Let s be a string containg several characters some of which may be digits. Write a function that returns the sum of all digits in that string.

def sum_digits_in_string(s): """Return sum of all digits in a string. :param s: string containing the digits and other characters :return: numeric value, sum of all digits Examples: >>> sum_digits_in_string('1') 1 >>> sum_digits_in_string('hi 1 hello 2') 3 >>> sum_digits_in_string('Values: 1.26, 2.3, 1.76') 28 """

Let s be a string containing decimal numbers separated by commas, e.g. s = '1.26,2.3,1.76'. Write a function that returns the sum of all decimal numbers in that string.

def sum_decimals_in_string(s): """Return sum of decimal numbers in a string. :param s: string containing the decimal numbers separated by ',' :return: float, sum of all decimals Examples: >>> sum_decimals_in_string('1.2') 1.2 >>> sum_decimals_in_string('1.2,3.4') 4.6 >>> sum_decimals_in_string('1,2,0.000001') 3.000001 """

Using nested loops, write function `print_left_triangle(n_rows, char)`

which prints the triangle depicted below. E.g. when you call that function like this:

>>> print_left_triangle(n_rows=5, char='T') T TT TTT TTTT TTTTT

Again, using nested loops, write function `print_right_triangle(n_rows, char)`

which prints the triangle depicted below. E.g. when you call that function like this:

>>> print_right_triangle(n_rows=5, char='T') T TT TTT TTTT TTTTT

Write a function `combine_elements(el1, el2)`

which takes 2 iterables (e.g. lists) of chemical elements, and returns a list of all possible compounds that can arise by combining an element from the first list with an element from the second list.

def combine_elements(el1, el2): """Return a list of possible compounds each containg a single element from both the first and second list. :param el1: list of strings, symbols of chemical elements for the first place of compound :param el2: list of strings, symbols of chemical elements for the second place of compound :return: list of strings, possible chemical compounds Example: >>> metals = 'Li Na K'.split() >>> halogens = 'F Cl Br'.split() >>> print(combine_elements(metals, halogens)) ['LiF', 'LiCl', 'LiBr', 'NaF', 'NaCl', 'NaBr', 'KF', 'KCl', 'KBr'] """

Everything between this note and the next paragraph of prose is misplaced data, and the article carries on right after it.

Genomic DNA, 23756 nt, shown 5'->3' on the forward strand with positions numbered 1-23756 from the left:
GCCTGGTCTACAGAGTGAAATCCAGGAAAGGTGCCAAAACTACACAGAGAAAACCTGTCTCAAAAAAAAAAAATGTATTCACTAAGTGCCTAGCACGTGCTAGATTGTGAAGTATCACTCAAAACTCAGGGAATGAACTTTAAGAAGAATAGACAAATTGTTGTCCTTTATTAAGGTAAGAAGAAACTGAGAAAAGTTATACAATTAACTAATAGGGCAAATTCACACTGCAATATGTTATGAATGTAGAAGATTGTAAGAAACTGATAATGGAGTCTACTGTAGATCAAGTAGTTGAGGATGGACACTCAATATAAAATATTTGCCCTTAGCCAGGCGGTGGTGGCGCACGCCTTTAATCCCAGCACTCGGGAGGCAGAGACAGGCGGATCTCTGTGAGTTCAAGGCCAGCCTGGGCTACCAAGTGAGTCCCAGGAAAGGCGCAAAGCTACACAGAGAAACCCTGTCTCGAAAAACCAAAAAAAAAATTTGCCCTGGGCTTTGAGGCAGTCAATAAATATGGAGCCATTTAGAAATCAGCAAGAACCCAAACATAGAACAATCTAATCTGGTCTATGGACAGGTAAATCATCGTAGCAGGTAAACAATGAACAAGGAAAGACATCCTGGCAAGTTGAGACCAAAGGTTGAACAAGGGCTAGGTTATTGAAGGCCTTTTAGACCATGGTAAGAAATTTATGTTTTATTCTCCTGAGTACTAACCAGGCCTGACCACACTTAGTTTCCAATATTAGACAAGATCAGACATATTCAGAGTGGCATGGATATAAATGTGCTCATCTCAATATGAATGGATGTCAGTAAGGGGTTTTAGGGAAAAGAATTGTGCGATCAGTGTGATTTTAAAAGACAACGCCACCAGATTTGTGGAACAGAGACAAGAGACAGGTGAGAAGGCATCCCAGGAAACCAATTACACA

* Somewhat more complex task for more advanced students.*

Your small company produces wooden chairs and tables. Profit from a single chair is `profit_per_chair`

, profit from a single table is `profit_per_table`

. To build a single chair, you need to invest `wood_per_chair`

units of wood and `manhours_per_chair`

manhours of labour, to build a single table you need to invest `wood_per_table`

units of wood and `manhours_per_table`

manhours of labour. How many chairs and tables (`n_chairs`

, `n_tables`

) should you produce per day to maximize your profit, if you can invest `available_manhours`

manhours a day and `available_wood`

units of wood a day, and if you want the numbers of chairs and tables to be integers?

Write a function that returns the optimal values given all the parameter values as arguments.

def compute_optimal_production(profit_per_chair, profit_per_table, wood_per_chair, wood_per_table, manhours_per_chair, manhours_per_table, available_wood, available_manhours): """Return numbers of chairs and tables to be produced per day to maximize profit. :param profit_per_chair: Company profit for a single chair produced. :param profit_per_chair: Company profit for a single table produced. :param wood_per_chair: Amount of wood required to build a single chair. :param wood_per_table: Amount of wood required to build a single table. :param manhours_per_chair: Amount of work required to build a single chair. :param manhours_per_table: Amount of work required to build a single chair. :param available_wood: Total amount of wood available for production each day. :param available_manhours: Total amount of work available each day. :return: (n_chairs, n_tables) tuple containing the optimal number of chairs and tables produced each day. Example: >>> profit_per_chair, profit_per_table = 20, 30 >>> wood_per_chair, manhours_per_chair = 1, 3 >>> wood_per_table, manhours_per_table = 6, 1 >>> available_wood, available_manhours = 288, 99 >>> print(compute_optimal_production( profit_per_chair, profit_per_table, wood_per_chair, wood_per_table, manhours_per_chair, manhours_per_table, available_wood, available_manhours)) (18, 45) """

Suggestion: Proceed in smaller steps.

- Create helper function to compute the total profit from x chairs and y tables.
- Create a helper function telling you, whether when producing x chairs and y tables, the available amount of wood is or is not exceeded.
- Create a helper function telling you, whether when producing x chairs and y tables, the available manhours are or are not exceeded.
- Compute the maximal number of chairs and tables that can be produced per day, if you decided to produce only chairs/only tables.
- Then combine it all to complete function
`compute_optimal_production()`

. Perform exhaustive search among all feasible pairs of values for`n_chairs`

and`n_tables`

.

- Finish all the above tasks.
- Read chapter 12 of [Wenthworth].
- Go and play bowling! Or at least:
- read about the rules for scoring in bowling (e.g. here), and
- try to understand the scoring in a scorecard of a simulated game at http://bowlinggenius.com/.

courses/be5b33prg/labs/week_05.txt ยท Last modified: 2018/08/13 09:48 (external edit)